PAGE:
Saturday, December 17, 2011

A Visit to the Gun Show, Taking the Pulse of Folk Reactionaries

Gun shows have always been hotbeds of what I'll call 'Folk Reactionaries' in the US.  This morning, my wife, our kids, and I went to one of the larger gun shows around these parts to see what might be seen.  My wife has been expressing a desire to gain cultural familiarity with arms, and I was considering getting either a 38 special revolver, 9 mm automatic pistol or a 22 target pistol to serve that end.  Normally we go to a gun show every year or so, usually the same one down in the Expo Center.

Here are a few of the things I noticed:
The place was busy---really busy.  It felt much more crowded than in years past.  My wife says that this is partially explainable by the season.  Apparently a lot of people want a Luke 22:36 Christmas in Oregon.

The crowd was somewhat less male than normal.  Granted, my youngest draws women, especially of grandmotherly age, like a magnet, but there were a lot more women around than is usually the case.  I take this as an indication that gun purchasing demographics are broadening.  We even saw a couple of small groups (2 or 3) of just women to add to the usual leaven of wives and girlfriends.  In addition, we saw a reasonable number of booths selling hand-crafty things that is probably aimed at that demographic.

The explicitly political material on offer was substantially reduced from years past.  Sure there were the usual anti-gun control and generally wonderfully politically incorrect t-shirts and tracts, but much less so than is the norm.

Instead, much of the booth and floor space that such material generally occupies appears to have been converted instead to preparedness and survival material.  Some examples---When There is No Doctor (medical field manual), When There is No Dentist, Nuclear War Survival Skills, tons of water filtration and freeze dried/otherwise highly preserved rations, and the like.  This can be taken as a sign that this section of the population has raised its estimate of the probability of civil disorder.

On the guns and ammo, this year appeared to be more rifle than pistol centered, and a lot of the ammunition was being sold in larger lots than I recall the norm being.  I saw considerably fewer SKS rifles than I'm used to seeing, and quite a few more AR-15s.  Perhaps there's a desire to have ammunition compatibility with the NATO standard?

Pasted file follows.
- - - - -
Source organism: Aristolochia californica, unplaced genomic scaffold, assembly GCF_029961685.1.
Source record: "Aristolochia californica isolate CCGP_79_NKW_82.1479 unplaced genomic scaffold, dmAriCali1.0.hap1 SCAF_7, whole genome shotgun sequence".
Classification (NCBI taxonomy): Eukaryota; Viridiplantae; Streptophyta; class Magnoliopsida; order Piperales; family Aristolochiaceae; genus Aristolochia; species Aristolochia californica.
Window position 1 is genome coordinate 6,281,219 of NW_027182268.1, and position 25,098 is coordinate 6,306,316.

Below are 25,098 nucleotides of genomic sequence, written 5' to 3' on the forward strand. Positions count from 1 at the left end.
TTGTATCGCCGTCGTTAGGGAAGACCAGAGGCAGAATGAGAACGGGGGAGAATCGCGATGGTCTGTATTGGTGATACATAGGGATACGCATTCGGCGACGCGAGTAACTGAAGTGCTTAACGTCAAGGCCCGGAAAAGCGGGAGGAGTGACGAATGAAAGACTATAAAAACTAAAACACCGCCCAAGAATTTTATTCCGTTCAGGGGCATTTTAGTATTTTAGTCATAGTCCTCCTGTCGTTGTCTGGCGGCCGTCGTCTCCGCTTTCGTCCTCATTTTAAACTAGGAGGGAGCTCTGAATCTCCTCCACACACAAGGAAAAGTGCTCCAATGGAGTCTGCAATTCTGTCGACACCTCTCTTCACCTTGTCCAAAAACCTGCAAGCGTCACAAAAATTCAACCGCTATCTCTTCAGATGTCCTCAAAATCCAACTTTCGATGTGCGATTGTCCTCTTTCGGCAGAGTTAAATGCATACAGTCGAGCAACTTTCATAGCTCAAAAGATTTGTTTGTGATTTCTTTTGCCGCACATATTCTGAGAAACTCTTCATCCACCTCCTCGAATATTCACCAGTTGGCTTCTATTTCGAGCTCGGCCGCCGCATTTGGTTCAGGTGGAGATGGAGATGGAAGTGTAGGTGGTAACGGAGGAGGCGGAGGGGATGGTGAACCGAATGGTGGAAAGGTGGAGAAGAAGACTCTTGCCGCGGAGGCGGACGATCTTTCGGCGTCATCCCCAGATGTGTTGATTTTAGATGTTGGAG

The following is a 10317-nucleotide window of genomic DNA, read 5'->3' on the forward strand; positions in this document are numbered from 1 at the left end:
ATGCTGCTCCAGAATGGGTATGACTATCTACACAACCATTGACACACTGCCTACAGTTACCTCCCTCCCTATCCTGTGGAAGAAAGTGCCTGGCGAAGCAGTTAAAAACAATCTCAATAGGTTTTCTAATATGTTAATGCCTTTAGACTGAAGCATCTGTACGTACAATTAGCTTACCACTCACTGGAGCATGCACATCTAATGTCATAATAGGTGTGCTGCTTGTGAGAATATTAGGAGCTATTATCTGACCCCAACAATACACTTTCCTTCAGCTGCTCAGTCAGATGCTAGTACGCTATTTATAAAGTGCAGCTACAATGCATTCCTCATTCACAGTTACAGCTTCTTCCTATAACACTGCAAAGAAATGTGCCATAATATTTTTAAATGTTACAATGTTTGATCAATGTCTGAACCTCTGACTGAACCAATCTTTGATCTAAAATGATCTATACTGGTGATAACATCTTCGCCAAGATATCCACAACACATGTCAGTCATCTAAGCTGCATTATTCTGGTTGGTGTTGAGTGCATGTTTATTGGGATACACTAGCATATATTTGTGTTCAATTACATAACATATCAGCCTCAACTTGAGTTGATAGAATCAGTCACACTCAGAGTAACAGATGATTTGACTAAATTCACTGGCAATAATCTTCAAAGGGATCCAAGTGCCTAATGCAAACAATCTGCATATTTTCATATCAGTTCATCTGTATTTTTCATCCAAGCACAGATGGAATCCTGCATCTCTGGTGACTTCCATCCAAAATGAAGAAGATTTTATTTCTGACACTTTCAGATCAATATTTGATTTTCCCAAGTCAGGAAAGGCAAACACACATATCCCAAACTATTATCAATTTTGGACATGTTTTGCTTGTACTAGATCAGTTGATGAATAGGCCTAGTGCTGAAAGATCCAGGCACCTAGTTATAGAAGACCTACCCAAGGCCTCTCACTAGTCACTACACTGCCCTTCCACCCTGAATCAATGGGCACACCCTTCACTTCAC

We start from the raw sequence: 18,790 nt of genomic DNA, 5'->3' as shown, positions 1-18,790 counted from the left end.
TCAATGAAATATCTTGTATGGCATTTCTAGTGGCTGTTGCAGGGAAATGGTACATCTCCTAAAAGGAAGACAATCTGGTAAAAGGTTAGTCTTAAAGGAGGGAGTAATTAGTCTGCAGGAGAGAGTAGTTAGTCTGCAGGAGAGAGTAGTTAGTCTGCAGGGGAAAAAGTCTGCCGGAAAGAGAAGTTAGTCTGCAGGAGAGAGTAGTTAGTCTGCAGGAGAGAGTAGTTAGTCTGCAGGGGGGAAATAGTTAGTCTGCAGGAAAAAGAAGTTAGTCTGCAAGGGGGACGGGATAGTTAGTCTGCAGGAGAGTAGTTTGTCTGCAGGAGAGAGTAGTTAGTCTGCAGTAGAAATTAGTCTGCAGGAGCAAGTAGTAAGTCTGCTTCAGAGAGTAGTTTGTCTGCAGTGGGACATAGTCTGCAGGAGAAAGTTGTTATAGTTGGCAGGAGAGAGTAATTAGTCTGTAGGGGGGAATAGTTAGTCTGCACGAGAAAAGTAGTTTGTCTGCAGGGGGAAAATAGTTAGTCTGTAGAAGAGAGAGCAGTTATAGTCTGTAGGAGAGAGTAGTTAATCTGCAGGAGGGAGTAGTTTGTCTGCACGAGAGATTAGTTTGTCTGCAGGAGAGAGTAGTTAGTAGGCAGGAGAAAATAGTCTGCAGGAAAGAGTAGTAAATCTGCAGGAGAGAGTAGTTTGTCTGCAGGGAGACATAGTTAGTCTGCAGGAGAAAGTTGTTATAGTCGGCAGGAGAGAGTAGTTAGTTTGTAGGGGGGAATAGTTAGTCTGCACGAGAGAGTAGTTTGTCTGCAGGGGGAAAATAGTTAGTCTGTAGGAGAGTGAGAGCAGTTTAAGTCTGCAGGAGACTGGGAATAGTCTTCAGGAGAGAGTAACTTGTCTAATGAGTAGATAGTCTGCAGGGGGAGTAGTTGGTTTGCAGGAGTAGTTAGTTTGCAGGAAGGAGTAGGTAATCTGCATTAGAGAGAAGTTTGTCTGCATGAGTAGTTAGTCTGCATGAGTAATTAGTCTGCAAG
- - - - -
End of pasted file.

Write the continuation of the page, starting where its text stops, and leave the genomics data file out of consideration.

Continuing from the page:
Tim of Angle said...

Depends on what you mean by "NATO standard". Both the 7.62x51, for which the SKS is chambered, and the 5.56x45, for which the AR-15 (and M-16) are chambered, are 'NATO standard' rounds; many countries are moving from the former to the latter because of American influence. The 5.56 round was developed to be used in jungle warfare in Vietnam -- the bullet is only about half the weight of the 7.62, with a corresponding increase in the individual ammunition load, and the decrease in penetration was considered an acceptable tradeoff in jungle terrain. Most serious shooters, though, prefer the 7.62, which is the same size (although not exactly the same cartridge) as that used in the AK-47, perhaps the most widely available weapon in the world.

Jehu said...

The SKS isn't 7.62x51, it's 7.62x39 if memory serves. It's thus a less powerful round than the 7.62 Nato. It's ammo used to be a lot cheaper too when the former Soviet bloc nations were dumping huge supplies of such onto the world market.

B322 said...

I think a lot of people have had it with the SKS, plain and simple. It's kind of the old VW Beetle of firearms--inexpensive, reliable, not high performance, fun but not easy to customize. People hate the sights, and have to choose either ruining the reliability with a cheap scope or ruining the economics with an expensive one. And the 7.62x39mm round is too low in velocity to make it easy to hit distant targets; zero your scope beautifully and you'll be hitting your target's feet if you estimate range wrong.

They heyday of the SKS and AK families were when the Chinese and Eastern European imports were flowing in great numbers, but there were only a few AR-15 manufacturers.

There was a time when I actually tried to keep track of all the AR-15 manufacturers! Nowadays, I hear about a new one an average of once a month. AR-15s are a really competitive and popular market; if you sell receivers at a fair price and barrels for a pretty penny, buyers will get there barrels from someone else.

The whole thing has either killed the Mini-14, or it should have. Mini-14s are less accurate than AR-15s, and less customizable, so they should be cheaper, but they're really not. Some people may just like their nice M14ish looks (I do), but I don't know anyone who thinks they're worth it.

(Pardons for posting to such an old thread. I got lost. I'll post this anyway because I'm in a whimsical mood.)

Jehu said...

Well, for a while in the 90s you could get a Russian SKS for not much more than $100. They're a lot more pricey now and most think the non-Russian ones aren't as good. Arms manufacturers in the US though are doing a good business. Maybe they're what Obama meant when he said the private sector was doing fine?